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Music is the Language of Dementia

Posted on: Jul 21, 2020

“Mozart is Better than Meds”

This week Christian Horizons enters its sixth week of an 8-week campaign to improve the lives of its residents living with Alzheimer’s disease and other dementia. 

The premise of the campaign are that socialization and activity remain important for people living with dementia, despite the challenges of the COVID 19 environment. Each week staff will focus on a specific topic or activity to encourage connection and community – particularly important during this time of limited family visits and infection control.

This week’s focus is on the benefits of music in dementia care.

Music is, as the famed neurologist Dr. Oliver Sacks has written, “essential for neurological patients.” Why is this the case?

It turns out that in persons with dementia, music and song lyrics have more staying power than words and language. The person with dementia may stumble over words in a sentence and may forget a close family member’s name, but they can still perfectly sing a favorite song or church hymn. 

Music has so many benefits for people with dementia. It can help:

Recall memories and emotion – A healing church hymn or a favorite popular song evokes smiles and feelings of happiness.

Laugh and enjoy feelings of happiness – Moving to the music, rhythm, tapping your feet and clapping releases energy, supports laughter and can be calming.

Relieve stress and agitation – Music can help a person move away from a troubling worry, particularly something uplifting like an old Beach Boys song or dance-able country western tune.

Experience a reduction in dementia related behavior– An environment rich in music and singing can reduce behavior that is challenging such as aggression or paranoia and reduce the need for psychotropic medication. It is often said that “hugs are better than drugs.” In this case, “Mozart is better than meds!”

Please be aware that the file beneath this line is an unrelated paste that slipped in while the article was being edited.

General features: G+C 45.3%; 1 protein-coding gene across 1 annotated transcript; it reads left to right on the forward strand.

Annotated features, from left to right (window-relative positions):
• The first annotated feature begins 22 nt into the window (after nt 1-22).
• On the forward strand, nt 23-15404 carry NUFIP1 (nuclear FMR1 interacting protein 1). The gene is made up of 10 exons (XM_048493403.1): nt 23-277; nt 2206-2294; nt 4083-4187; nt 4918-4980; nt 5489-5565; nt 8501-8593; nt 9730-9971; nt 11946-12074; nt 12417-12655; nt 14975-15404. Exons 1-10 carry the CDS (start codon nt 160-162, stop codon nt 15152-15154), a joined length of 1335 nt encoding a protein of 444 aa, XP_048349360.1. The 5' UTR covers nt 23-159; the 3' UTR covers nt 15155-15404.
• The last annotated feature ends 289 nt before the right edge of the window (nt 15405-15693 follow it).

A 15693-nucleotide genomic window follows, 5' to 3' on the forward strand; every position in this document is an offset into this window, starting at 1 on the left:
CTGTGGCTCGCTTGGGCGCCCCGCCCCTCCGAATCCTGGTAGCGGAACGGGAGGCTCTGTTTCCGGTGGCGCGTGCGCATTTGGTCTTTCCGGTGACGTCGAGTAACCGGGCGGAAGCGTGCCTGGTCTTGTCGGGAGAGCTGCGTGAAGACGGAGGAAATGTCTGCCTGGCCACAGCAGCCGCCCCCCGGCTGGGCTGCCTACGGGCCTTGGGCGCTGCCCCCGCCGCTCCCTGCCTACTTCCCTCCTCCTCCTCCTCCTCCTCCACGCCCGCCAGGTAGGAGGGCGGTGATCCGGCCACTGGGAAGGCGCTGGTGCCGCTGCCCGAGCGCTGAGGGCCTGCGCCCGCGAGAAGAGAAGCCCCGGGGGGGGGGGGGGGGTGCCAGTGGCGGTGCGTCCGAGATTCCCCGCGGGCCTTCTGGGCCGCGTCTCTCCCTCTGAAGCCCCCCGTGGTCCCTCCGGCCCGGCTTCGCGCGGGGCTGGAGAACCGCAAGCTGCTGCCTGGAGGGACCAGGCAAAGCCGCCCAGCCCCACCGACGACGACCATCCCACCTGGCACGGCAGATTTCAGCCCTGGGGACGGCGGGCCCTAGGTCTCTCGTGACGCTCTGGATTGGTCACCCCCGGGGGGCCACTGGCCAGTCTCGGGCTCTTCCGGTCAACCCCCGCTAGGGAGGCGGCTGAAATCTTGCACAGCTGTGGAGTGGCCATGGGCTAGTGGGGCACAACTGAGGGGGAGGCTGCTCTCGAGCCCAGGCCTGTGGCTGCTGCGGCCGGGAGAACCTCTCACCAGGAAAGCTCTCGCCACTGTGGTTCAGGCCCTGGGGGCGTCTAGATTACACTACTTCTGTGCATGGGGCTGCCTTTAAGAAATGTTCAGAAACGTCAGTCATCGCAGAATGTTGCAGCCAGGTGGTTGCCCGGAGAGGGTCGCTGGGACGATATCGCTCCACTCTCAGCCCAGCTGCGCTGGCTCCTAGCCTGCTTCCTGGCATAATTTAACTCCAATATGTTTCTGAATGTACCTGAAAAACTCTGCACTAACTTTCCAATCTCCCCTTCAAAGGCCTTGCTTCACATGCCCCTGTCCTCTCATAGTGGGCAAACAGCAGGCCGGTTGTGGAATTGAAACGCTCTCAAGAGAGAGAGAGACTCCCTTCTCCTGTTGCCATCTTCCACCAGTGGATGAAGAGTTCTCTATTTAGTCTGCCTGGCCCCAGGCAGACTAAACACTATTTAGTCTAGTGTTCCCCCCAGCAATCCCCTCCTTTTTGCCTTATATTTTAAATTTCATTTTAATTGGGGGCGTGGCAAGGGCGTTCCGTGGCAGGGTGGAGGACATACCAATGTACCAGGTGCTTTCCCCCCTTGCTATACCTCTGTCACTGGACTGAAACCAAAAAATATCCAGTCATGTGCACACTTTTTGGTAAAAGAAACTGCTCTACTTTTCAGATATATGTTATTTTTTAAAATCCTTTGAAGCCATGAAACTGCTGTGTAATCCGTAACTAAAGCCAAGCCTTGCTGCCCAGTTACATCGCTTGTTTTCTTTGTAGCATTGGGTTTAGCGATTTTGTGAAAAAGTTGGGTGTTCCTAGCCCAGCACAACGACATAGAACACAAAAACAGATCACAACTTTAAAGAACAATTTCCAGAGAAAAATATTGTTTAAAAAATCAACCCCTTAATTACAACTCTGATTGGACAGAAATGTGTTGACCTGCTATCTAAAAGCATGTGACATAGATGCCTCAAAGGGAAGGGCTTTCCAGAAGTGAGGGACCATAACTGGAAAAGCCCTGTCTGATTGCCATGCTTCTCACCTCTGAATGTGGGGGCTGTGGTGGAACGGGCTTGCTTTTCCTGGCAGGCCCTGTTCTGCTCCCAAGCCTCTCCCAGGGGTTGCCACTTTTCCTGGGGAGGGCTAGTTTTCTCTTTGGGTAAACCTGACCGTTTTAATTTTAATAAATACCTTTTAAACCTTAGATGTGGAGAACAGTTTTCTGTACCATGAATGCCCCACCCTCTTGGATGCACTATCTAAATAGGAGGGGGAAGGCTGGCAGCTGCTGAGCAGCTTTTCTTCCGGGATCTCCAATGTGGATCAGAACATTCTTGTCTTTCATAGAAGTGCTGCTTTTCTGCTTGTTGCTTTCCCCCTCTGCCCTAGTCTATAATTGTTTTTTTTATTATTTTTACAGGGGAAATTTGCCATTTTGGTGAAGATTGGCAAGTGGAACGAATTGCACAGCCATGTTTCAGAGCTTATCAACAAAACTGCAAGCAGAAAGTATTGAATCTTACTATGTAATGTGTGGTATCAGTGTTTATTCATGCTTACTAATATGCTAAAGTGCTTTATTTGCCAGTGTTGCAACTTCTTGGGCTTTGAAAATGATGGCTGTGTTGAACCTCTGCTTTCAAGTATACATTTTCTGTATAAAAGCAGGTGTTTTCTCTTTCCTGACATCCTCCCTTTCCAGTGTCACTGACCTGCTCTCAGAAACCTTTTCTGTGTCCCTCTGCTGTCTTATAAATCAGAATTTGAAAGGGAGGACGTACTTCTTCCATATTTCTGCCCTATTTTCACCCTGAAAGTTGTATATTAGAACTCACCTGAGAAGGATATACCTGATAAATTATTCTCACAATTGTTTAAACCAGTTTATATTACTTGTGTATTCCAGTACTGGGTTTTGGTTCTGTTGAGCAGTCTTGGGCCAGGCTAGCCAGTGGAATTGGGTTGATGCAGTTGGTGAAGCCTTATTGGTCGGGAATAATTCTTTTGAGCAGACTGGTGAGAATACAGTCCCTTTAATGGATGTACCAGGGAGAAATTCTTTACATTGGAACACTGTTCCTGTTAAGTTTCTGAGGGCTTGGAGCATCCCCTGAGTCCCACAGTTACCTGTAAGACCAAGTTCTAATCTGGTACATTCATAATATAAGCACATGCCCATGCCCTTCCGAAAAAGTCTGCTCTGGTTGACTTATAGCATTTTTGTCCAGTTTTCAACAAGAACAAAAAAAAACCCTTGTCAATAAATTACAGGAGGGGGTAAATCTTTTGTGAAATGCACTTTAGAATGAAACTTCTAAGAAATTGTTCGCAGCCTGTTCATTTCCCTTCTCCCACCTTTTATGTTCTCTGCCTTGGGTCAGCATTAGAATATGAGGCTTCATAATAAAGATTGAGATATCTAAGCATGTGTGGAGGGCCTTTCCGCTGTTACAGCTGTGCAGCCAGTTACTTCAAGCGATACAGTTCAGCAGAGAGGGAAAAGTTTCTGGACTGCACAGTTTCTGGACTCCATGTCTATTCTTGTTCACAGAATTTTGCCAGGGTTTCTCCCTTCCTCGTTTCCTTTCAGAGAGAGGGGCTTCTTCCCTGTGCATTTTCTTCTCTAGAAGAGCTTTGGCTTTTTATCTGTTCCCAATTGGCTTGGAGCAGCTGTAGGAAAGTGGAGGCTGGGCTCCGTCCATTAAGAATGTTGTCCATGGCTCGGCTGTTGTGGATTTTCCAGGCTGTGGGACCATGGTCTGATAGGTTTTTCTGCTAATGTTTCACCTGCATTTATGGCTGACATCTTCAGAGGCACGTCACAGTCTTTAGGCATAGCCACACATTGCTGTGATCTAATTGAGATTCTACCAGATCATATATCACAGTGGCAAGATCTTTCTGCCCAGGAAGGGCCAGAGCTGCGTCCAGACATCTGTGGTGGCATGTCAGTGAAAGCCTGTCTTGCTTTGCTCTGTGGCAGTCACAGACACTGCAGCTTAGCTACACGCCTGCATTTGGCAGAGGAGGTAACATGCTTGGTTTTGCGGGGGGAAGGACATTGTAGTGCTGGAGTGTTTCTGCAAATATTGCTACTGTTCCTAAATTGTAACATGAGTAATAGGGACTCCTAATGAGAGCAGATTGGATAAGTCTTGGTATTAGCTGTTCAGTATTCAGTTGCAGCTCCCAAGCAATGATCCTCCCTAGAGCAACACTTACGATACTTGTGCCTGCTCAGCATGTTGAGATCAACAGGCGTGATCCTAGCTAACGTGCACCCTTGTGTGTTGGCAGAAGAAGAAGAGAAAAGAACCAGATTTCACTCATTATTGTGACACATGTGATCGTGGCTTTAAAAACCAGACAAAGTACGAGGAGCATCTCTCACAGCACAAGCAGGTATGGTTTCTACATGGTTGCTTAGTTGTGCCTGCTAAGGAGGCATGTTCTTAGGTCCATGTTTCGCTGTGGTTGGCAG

Sharpen concentration and cognition – Studies have shown that singing can improve focus and thinking. 

Experience feelings of success and self-esteem – Successfully singing an old song or singing with us helps the person with dementia experience feelings of success. 

To support more music programming Christian Horizons recommends:

Access – Be sure that you have available music in your care setting. Is it loud enough for all to hear?

Life Story workTry to access your family member’s favorite music through streaming services or your collection of CDs. If your mother loves Tony Bennett or opera, make those available. If you father loves church music, enjoy those hymns together. 

Sing in the showerMusic during a bath or shower (or other personal care) can help relax the person and lead to a more successful experience. 

Stream concerts or old movie musicals Old movie musicals or the growing number of online concerts can be enjoyed by you and your family member even during this COVID-19 time. 

One on OneEven on a busy and stressful day, singing together for short moment, can help build friendship and connection during this difficult time. 

Music has one more benefit – it is good for all of us. If you are a stressed-out caregiver, music can provide you with some uplifting and relaxing moments.

For a copy of Music and Memory, Tips for Music Programming, contact your local Christian Horizons community.

David Troxel, MPH, co-author of The Best Friends Approach to Dementia Care and Consultant to Christian Horizons Pathway Memory Support Program